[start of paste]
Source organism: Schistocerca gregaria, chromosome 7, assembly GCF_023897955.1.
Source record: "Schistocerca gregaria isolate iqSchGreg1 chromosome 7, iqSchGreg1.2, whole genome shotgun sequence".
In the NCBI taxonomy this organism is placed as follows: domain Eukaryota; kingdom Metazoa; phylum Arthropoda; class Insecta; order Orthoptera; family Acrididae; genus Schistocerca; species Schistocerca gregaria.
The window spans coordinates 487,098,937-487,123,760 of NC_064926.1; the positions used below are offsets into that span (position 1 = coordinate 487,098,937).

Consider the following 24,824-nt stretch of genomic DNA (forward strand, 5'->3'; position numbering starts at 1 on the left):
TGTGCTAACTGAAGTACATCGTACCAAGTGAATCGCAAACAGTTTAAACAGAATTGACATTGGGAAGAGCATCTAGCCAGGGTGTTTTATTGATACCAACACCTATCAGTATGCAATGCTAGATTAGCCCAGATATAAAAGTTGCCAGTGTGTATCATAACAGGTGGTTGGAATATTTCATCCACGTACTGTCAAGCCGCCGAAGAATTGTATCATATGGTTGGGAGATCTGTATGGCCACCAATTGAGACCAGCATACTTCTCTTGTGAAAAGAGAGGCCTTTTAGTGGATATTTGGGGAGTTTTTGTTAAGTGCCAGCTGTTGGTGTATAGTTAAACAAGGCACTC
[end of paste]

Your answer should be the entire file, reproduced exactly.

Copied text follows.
Source organism: Schistocerca gregaria, chromosome 7, assembly GCF_023897955.1.
Source record: "Schistocerca gregaria isolate iqSchGreg1 chromosome 7, iqSchGreg1.2, whole genome shotgun sequence".
In the NCBI taxonomy this organism is placed as follows: domain Eukaryota; kingdom Metazoa; phylum Arthropoda; class Insecta; order Orthoptera; family Acrididae; genus Schistocerca; species Schistocerca gregaria.
The window spans coordinates 487,098,937-487,123,760 of NC_064926.1; the positions used below are offsets into that span (position 1 = coordinate 487,098,937).

Consider the following 24,824-nt stretch of genomic DNA (forward strand, 5'->3'; position numbering starts at 1 on the left):
TGTGCTAACTGAAGTACATCGTACCAAGTGAATCGCAAACAGTTTAAACAGAATTGACATTGGGAAGAGCATCTAGCCAGGGTGTTTTATTGATACCAACACCTATCAGTATGCAATGCTAGATTAGCCCAGATATAAAAGTTGCCAGTGTGTATCATAACAGGTGGTTGGAATATTTCATCCACGTACTGTCAAGCCGCCGAAGAATTGTATCATATGGTTGGGAGATCTGTATGGCCACCAATTGAGACCAGCATACTTCTCTTGTGAAAAGAGAGGCCTTTTAGTGGATATTTGGGGAGTTTTTGTTAAGTGCCAGCTGTTGGTGTATAGTTAAACAAGGCACTC